On September 19, 2019, the Governing Board of the San Joaquin Valley Air Pollution Control District (SJVAPCD or District) unanimously approved the Community Emission Reduction Programs (CERPs) for the California Assembly Bill 617 (AB 617) year one communities of Shafter and South Central Fresno. Additionally, the Board unanimously approved the District's nomination of the community of Southwest Stockton for year two selection, with the Arvin/Lamont community approved as a secondary nomination (in the event the District receives two community selections). The nominations will be sent to the California Air Resources Board (CARB), who will make final community selections for year two implementation in December of 2019.

AB 617 seeks to implement air monitoring networks and emission reduction strategies in California's most disadvantaged communities. These communities are nominated by local air districts to CARB who makes final selections. Communities are prioritized by a variety of factors including pollution exposure and poverty levels. Once a community is selected, a Steering Committee is formed by community residents to work with local air districts on developing CERPs, which are finalized by the air districts and ultimately approved by CARB. Additional insights from the Steering Committee and year-two selection meetings are below.

Community Emission Reduction Program

On August 28, 2019, the SJVAPCD held a public workshop to continue discussions of the Draft CERPs for the cities of Shafter and South-Central Fresno, the two Valley communities nominated by the SJVAPCD and selected by CARB under year one of AB 617 implementation.

The CERPs are highly detailed plans for reducing air pollution in selected communities based on the specific characteristics and challenges of each community. They are developed through collaborative efforts of the SJVAPCD and Community Steering Committees, which are formed to help provide community input and consist largely of community residents. Steering Committee meetings take place throughout the CERP development process and focus on the concerns of community residents and the potential strategies to address and reduce emissions in the community. CERPs are structured to include elements required by CARB guidance, including identifying community characteristics, partnerships, and challenges, as well as emission reduction measures, implementation, enforcement, and progress tracking. Funding for the clean air resources outlined in the CERPs amounted to 75 million dollars for “early action” efforts in 2018, with another 60 million dollars to be received in 2019.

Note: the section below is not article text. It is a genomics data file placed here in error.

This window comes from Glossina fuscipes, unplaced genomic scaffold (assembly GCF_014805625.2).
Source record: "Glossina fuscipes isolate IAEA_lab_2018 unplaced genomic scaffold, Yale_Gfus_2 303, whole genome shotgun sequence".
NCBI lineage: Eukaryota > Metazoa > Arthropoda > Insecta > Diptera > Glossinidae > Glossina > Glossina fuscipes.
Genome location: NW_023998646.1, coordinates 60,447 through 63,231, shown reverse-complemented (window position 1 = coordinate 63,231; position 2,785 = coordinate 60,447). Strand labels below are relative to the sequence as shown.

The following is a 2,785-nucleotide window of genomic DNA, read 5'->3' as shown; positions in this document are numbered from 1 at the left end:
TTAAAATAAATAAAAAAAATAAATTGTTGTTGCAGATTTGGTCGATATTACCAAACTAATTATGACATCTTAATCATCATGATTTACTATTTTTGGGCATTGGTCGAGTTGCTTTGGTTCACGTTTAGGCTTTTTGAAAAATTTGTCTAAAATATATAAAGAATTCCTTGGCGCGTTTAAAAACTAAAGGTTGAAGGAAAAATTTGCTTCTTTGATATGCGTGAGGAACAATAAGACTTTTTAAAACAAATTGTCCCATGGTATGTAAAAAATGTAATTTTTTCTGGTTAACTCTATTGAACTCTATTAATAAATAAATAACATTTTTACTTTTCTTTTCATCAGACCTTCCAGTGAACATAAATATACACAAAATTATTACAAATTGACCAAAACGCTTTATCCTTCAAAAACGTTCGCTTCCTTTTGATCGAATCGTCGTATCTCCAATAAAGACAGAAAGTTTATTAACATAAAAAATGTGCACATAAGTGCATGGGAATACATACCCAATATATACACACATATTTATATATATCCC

A key element of the CERPs is identifying air quality priorities and implementing emission reduction strategies accordingly. Both of the year one communities share common air quality priorities, including emissions from heavy-duty trucks and locomotives, older/high-polluting and idling cars (e.g. drive-through businesses), and residential wood burning and illegal burning of other materials (e.g. trash). Specific to their communities, South Central Fresno also prioritizes the increase of industrial development, while Shafter prioritizes more agricultural sources and oil and gas operations. Emission reduction strategies to address these priorities are largely incentive-based, relying on voluntary involvement and fitting best for sources over which the SJVAPCD does not have jurisdiction (e.g. mobile sources). Other reduction strategies include regulatory strategies (many of which are already existing, but can become more stringent), outreach and public education strategies including awareness of available incentive funding, working with other agencies (e.g. CARB, Cities, Counties, and the Department of Pesticide Regulation), and exposure reduction strategies which focus on exposure education for sensitive receptors (e.g. clean air filters). The following list addresses the proposed, community-focused clean air strategies for the prioritized emission sources:

  • HHD Sources (large contributor for NOX and PM, specifically Diesel PM): To be implemented differently for each community. Will focus on truck replacement with clean engine technology, adding alternative fuel stations, electric transit buses in Fresno, and electric “Dial-a-Ride” service vehicles in Shafter. Approximately $15 million will be allocated to this category in Shafter and approximately $27.8 million will be allocated to this category in South Central Fresno.
  • Passenger Cars: Focus on community incentives (e.g. “Tune In, Tune Up” events, “Drive Clean” incentives, ride share programs, and Electric Vehicle infrastructure and education for mechanics). Approximately $7.78 million will be allocated to this category in Shafter and approximately $2.7 million will be allocated to this category in South Central Fresno.